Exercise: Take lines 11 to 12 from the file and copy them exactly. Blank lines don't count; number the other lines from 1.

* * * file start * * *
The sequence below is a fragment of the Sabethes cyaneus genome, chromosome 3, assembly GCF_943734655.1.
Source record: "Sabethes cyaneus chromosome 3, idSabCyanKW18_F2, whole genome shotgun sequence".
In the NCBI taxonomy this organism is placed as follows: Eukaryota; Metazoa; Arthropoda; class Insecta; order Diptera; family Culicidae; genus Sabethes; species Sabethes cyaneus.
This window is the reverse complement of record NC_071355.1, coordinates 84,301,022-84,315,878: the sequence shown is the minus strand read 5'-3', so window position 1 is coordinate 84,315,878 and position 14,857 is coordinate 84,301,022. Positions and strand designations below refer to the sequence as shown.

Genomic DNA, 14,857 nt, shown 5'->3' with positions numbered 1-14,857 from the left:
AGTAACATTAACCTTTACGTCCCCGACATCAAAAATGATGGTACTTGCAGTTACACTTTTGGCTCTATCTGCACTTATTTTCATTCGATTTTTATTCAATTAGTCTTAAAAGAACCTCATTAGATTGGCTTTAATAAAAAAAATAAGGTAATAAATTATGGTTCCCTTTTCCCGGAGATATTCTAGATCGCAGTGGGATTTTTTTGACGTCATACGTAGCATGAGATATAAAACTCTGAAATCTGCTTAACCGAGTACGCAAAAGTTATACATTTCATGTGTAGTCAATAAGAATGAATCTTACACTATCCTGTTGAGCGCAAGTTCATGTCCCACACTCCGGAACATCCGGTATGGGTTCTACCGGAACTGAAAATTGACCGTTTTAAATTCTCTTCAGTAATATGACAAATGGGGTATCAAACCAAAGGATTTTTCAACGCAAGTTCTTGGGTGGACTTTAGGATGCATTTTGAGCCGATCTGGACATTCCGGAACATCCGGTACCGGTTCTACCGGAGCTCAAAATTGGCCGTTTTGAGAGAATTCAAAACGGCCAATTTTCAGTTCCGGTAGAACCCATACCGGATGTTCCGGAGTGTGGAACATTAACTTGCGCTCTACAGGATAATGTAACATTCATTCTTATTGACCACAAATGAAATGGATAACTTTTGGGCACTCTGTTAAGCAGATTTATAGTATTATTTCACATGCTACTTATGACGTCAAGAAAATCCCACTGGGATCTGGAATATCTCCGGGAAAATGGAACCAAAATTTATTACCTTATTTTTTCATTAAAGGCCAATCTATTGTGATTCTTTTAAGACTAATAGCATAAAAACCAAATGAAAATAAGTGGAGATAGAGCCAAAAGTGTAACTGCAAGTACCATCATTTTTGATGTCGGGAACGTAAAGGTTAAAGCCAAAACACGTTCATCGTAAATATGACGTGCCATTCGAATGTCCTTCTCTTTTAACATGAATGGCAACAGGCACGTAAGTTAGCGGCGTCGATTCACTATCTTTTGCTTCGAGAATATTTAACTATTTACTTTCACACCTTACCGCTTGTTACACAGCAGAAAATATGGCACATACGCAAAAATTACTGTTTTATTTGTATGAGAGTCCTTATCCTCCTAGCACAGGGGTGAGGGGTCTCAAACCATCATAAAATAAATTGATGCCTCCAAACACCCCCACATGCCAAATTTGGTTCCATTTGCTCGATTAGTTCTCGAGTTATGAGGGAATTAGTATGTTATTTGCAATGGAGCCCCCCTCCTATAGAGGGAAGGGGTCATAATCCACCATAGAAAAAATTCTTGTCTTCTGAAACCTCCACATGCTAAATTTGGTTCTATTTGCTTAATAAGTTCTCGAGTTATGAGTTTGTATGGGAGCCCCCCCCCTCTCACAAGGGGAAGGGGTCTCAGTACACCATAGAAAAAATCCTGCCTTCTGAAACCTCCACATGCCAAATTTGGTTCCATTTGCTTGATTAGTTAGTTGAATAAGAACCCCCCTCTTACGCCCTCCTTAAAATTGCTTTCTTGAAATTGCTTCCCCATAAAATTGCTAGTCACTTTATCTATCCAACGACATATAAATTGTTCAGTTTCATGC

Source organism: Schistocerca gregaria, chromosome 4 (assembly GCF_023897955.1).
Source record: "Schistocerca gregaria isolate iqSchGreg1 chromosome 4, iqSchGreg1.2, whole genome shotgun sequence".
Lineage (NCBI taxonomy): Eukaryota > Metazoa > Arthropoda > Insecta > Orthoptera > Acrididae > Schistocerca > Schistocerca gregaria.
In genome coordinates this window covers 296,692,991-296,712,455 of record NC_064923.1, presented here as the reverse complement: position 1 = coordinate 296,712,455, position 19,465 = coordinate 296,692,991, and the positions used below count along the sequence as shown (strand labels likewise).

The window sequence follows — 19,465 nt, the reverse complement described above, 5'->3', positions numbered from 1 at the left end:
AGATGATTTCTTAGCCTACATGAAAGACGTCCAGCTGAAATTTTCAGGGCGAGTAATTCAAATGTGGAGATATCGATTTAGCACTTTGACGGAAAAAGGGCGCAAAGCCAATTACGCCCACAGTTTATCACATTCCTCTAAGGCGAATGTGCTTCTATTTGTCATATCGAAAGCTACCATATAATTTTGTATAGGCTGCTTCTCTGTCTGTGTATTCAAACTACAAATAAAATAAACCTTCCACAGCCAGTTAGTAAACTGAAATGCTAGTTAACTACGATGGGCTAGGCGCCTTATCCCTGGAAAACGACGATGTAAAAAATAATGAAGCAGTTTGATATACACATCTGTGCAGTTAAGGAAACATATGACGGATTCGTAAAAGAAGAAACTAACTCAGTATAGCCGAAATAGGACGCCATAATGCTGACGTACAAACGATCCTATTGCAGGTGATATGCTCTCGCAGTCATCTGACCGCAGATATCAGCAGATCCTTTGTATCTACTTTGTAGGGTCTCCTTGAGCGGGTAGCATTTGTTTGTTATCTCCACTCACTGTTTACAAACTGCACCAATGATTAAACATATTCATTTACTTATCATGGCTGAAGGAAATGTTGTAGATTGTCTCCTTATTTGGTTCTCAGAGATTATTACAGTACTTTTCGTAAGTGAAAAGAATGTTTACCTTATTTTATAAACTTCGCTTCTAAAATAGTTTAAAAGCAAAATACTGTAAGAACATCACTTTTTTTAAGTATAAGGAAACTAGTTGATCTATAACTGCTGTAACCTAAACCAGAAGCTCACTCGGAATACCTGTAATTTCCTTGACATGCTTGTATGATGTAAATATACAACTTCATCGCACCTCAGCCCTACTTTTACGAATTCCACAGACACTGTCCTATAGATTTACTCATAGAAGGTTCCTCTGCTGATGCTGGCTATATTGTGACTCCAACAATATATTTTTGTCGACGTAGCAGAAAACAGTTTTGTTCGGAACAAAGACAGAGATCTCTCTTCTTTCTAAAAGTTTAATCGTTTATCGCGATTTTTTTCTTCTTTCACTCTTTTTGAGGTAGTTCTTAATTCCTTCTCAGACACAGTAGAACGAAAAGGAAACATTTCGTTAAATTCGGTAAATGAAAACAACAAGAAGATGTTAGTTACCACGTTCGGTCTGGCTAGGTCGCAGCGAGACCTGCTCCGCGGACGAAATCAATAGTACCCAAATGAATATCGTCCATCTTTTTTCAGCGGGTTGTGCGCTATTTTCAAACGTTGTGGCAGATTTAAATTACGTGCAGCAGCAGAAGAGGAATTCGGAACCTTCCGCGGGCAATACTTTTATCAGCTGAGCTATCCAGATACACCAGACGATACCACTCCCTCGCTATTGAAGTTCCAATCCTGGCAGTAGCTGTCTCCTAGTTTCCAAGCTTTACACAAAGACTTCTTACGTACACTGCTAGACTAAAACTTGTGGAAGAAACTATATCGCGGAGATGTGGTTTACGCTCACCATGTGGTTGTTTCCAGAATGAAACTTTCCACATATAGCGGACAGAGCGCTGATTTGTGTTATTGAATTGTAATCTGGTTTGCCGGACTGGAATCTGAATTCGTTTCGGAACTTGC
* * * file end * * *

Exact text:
The window sequence follows — 19,465 nt, the reverse complement described above, 5'->3', positions numbered from 1 at the left end:
AGATGATTTCTTAGCCTACATGAAAGACGTCCAGCTGAAATTTTCAGGGCGAGTAATTCAAATGTGGAGATATCGATTTAGCACTTTGACGGAAAAAGGGCGCAAAGCCAATTACGCCCACAGTTTATCACATTCCTCTAAGGCGAATGTGCTTCTATTTGTCATATCGAAAGCTACCATATAATTTTGTATAGGCTGCTTCTCTGTCTGTGTATTCAAACTACAAATAAAATAAACCTTCCACAGCCAGTTAGTAAACTGAAATGCTAGTTAACTACGATGGGCTAGGCGCCTTATCCCTGGAAAACGACGATGTAAAAAATAATGAAGCAGTTTGATATACACATCTGTGCAGTTAAGGAAACATATGACGGATTCGTAAAAGAAGAAACTAACTCAGTATAGCCGAAATAGGACGCCATAATGCTGACGTACAAACGATCCTATTGCAGGTGATATGCTCTCGCAGTCATCTGACCGCAGATATCAGCAGATCCTTTGTATCTACTTTGTAGGGTCTCCTTGAGCGGGTAGCATTTGTTTGTTATCTCCACTCACTGTTTACAAACTGCACCAATGATTAAACATATTCATTTACTTATCATGGCTGAAGGAAATGTTGTAGATTGTCTCCTTATTTGGTTCTCAGAGATTATTACAGTACTTTTCGTAAGTGAAAAGAATGTTTACCTTATTTTATAAACTTCGCTTCTAAAATAGTTTAAAAGCAAAATACTGTAAGAACATCACTTTTTTTAAGTATAAGGAAACTAGTTGATCTATAACTGCTGTAACCTAAACCAGAAGCTCACTCGGAATACCTGTAATTTCCTTGACATGCTTGTATGATGTAAATATACAACTTCATCGCACCTCAGCCCTACTTTTACGAATTCCACAGACACTGTCCTATAGATTTACTCATAGAAGGTTCCTCTGCTGATGCTGGCTATATTGTGACTCCAACAATATATTTTTGTCGACGTAGCAGAAAACAGTTTTGTTCGGAACAAAGACAGAGATCTCTCTTCTTTCTAAAAGTTTAATCGTTTATCGCGATTTTTTTCTTCTTTCACTCTTTTTGAGGTAGTTCTTAATTCCTTCTCAGACACAGTAGAACGAAAAGGAAACATTTCGTTAAATTCGGTAAATGAAAACAACAAGAAGATGTTAGTTACCACGTTCGGTCTGGCTAGGTCGCAGCGAGACCTGCTCCGCGGACGAAATCAATAGTACCCAAATGAATATCGTCCATCTTTTTTCAGCGGGTTGTGCGCTATTTTCAAACGTTGTGGCAGATTTAAATTACGTGCAGCAGCAGAAGAGGAATTCGGAACCTTCCGCGGGCAATACTTTTATCAGCTGAGCTATCCAGATACACCAGACGATACCACTCCCTCGCTATTGAAGTTCCAATCCTGGCAGTAGCTGTCTCCTAGTTTCCAAGCTTTACACAAAGACTTCTTACGTACACTGCTAGACTAAAACTTGTGGAAGAAACTATATCGCGGAGATGTGGTTTACGCTCACCATGTGGTTGTTTCCAGAATGAAACTTTCCACATATAGCGGACAGAGCGCTGATTTGTGTTATTGAATTGTAATCTGGTTTGCCGGACTGGAATCTGAATTCGTTTCGGAACTTGC